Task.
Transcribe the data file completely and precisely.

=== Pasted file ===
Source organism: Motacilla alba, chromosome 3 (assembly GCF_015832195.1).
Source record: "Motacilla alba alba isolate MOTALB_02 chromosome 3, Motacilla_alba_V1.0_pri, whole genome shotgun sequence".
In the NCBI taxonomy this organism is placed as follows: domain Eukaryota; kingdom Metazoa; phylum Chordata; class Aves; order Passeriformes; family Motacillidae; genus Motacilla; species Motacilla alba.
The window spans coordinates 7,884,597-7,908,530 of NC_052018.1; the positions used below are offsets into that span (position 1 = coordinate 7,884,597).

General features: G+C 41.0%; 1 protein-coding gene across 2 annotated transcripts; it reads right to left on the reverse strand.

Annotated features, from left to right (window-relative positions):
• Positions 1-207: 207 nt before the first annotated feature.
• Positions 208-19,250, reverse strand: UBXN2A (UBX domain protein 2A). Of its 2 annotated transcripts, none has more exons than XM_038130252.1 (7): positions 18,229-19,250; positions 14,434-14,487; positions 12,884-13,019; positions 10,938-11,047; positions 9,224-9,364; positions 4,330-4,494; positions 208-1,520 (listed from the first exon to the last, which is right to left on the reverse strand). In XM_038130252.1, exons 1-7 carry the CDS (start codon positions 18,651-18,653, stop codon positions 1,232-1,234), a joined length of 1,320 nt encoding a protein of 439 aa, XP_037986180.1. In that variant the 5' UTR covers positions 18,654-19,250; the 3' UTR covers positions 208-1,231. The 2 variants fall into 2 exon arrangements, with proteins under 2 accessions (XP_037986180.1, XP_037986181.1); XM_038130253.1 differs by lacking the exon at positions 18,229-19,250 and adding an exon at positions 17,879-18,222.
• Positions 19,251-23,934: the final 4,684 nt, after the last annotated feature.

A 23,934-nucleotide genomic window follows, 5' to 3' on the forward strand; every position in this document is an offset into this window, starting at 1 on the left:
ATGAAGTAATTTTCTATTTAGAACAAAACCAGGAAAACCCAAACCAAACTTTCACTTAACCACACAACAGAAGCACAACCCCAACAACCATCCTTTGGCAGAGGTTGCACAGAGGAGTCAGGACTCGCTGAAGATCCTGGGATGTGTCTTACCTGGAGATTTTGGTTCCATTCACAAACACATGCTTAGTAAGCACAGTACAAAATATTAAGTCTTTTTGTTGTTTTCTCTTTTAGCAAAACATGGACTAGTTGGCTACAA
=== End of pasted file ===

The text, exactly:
Source organism: Motacilla alba, chromosome 3 (assembly GCF_015832195.1).
Source record: "Motacilla alba alba isolate MOTALB_02 chromosome 3, Motacilla_alba_V1.0_pri, whole genome shotgun sequence".
In the NCBI taxonomy this organism is placed as follows: domain Eukaryota; kingdom Metazoa; phylum Chordata; class Aves; order Passeriformes; family Motacillidae; genus Motacilla; species Motacilla alba.
The window spans coordinates 7,884,597-7,908,530 of NC_052018.1; the positions used below are offsets into that span (position 1 = coordinate 7,884,597).

General features: G+C 41.0%; 1 protein-coding gene across 2 annotated transcripts; it reads right to left on the reverse strand.

Annotated features, from left to right (window-relative positions):
• Positions 1-207: 207 nt before the first annotated feature.
• Positions 208-19,250, reverse strand: UBXN2A (UBX domain protein 2A). Of its 2 annotated transcripts, none has more exons than XM_038130252.1 (7): positions 18,229-19,250; positions 14,434-14,487; positions 12,884-13,019; positions 10,938-11,047; positions 9,224-9,364; positions 4,330-4,494; positions 208-1,520 (listed from the first exon to the last, which is right to left on the reverse strand). In XM_038130252.1, exons 1-7 carry the CDS (start codon positions 18,651-18,653, stop codon positions 1,232-1,234), a joined length of 1,320 nt encoding a protein of 439 aa, XP_037986180.1. In that variant the 5' UTR covers positions 18,654-19,250; the 3' UTR covers positions 208-1,231. The 2 variants fall into 2 exon arrangements, with proteins under 2 accessions (XP_037986180.1, XP_037986181.1); XM_038130253.1 differs by lacking the exon at positions 18,229-19,250 and adding an exon at positions 17,879-18,222.
• Positions 19,251-23,934: the final 4,684 nt, after the last annotated feature.

A 23,934-nucleotide genomic window follows, 5' to 3' on the forward strand; every position in this document is an offset into this window, starting at 1 on the left:
ATGAAGTAATTTTCTATTTAGAACAAAACCAGGAAAACCCAAACCAAACTTTCACTTAACCACACAACAGAAGCACAACCCCAACAACCATCCTTTGGCAGAGGTTGCACAGAGGAGTCAGGACTCGCTGAAGATCCTGGGATGTGTCTTACCTGGAGATTTTGGTTCCATTCACAAACACATGCTTAGTAAGCACAGTACAAAATATTAAGTCTTTTTGTTGTTTTCTCTTTTAGCAAAACATGGACTAGTTGGCTACAA